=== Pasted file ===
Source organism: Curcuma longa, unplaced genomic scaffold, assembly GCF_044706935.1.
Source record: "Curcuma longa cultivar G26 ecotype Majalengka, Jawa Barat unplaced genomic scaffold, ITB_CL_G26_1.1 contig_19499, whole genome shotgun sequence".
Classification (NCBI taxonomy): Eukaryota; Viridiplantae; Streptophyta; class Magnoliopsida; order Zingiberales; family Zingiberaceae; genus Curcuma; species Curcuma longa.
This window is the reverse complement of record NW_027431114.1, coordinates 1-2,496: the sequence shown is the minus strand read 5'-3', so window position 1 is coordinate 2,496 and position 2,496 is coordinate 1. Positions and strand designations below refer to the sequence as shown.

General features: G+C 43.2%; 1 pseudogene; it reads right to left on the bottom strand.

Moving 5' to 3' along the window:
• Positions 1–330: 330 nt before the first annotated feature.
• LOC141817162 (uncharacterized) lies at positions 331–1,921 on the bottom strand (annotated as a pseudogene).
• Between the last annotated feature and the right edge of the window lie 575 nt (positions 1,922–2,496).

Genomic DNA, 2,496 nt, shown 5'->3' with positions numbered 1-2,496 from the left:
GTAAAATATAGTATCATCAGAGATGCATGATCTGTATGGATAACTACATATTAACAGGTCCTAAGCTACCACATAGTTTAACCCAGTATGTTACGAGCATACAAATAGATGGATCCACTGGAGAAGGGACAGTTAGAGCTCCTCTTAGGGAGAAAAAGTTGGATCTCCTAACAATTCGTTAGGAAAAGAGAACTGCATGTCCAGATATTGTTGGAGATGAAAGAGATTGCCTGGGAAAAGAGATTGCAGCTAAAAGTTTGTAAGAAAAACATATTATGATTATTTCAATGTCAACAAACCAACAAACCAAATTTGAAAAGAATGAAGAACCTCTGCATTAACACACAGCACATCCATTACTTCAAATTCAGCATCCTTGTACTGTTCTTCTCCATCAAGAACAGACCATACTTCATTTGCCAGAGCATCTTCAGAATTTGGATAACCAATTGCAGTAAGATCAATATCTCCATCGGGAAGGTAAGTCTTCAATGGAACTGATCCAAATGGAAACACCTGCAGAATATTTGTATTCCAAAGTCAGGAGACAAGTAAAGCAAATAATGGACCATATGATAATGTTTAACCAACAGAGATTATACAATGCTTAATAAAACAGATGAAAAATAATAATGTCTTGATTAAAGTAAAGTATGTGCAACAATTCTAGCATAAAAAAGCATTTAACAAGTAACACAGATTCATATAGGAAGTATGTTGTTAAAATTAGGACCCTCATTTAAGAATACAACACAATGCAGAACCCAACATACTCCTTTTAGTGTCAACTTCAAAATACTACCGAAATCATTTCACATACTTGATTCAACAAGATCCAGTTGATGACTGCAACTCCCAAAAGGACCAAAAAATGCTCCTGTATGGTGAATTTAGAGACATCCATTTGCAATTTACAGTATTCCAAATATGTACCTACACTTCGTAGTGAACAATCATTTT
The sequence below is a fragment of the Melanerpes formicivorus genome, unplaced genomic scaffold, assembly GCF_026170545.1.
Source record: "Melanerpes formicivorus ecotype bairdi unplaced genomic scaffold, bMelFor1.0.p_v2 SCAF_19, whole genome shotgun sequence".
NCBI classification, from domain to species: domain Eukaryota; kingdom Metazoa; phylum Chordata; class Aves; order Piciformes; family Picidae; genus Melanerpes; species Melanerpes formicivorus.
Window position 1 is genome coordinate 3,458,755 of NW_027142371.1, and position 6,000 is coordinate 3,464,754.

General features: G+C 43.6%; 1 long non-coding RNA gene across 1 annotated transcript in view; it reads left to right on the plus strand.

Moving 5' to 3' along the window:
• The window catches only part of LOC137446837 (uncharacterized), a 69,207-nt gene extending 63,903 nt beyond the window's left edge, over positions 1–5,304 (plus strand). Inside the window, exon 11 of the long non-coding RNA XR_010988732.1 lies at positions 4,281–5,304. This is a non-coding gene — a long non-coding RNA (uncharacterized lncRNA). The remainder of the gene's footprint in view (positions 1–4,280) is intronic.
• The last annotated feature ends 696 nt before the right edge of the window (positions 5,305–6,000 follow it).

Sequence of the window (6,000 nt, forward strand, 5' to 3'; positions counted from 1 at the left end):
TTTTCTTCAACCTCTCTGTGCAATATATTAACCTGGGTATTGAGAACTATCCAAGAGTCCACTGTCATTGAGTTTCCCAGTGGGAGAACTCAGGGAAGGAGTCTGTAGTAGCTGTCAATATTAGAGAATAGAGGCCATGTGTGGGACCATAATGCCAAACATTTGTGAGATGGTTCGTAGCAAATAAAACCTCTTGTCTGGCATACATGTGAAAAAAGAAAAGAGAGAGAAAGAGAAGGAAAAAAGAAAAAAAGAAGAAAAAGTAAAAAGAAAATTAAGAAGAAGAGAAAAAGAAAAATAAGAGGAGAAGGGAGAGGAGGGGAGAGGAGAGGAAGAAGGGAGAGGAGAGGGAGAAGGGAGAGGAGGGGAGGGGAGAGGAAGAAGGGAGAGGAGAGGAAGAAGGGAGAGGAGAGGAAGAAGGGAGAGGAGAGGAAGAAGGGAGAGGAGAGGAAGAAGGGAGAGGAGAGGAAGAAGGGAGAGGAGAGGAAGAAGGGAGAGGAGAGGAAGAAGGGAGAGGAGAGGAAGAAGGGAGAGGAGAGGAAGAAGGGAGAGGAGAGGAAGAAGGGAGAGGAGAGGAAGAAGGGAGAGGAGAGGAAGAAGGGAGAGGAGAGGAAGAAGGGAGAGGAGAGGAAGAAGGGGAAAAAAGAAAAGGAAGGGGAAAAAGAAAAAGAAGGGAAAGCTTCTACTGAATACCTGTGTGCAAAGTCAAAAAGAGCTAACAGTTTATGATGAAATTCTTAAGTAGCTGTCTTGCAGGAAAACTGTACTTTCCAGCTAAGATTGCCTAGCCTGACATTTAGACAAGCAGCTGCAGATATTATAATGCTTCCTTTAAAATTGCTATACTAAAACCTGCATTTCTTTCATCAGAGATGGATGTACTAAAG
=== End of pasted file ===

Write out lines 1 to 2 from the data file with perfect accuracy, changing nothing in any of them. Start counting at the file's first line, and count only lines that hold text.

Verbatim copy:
Source organism: Curcuma longa, unplaced genomic scaffold, assembly GCF_044706935.1.
Source record: "Curcuma longa cultivar G26 ecotype Majalengka, Jawa Barat unplaced genomic scaffold, ITB_CL_G26_1.1 contig_19499, whole genome shotgun sequence".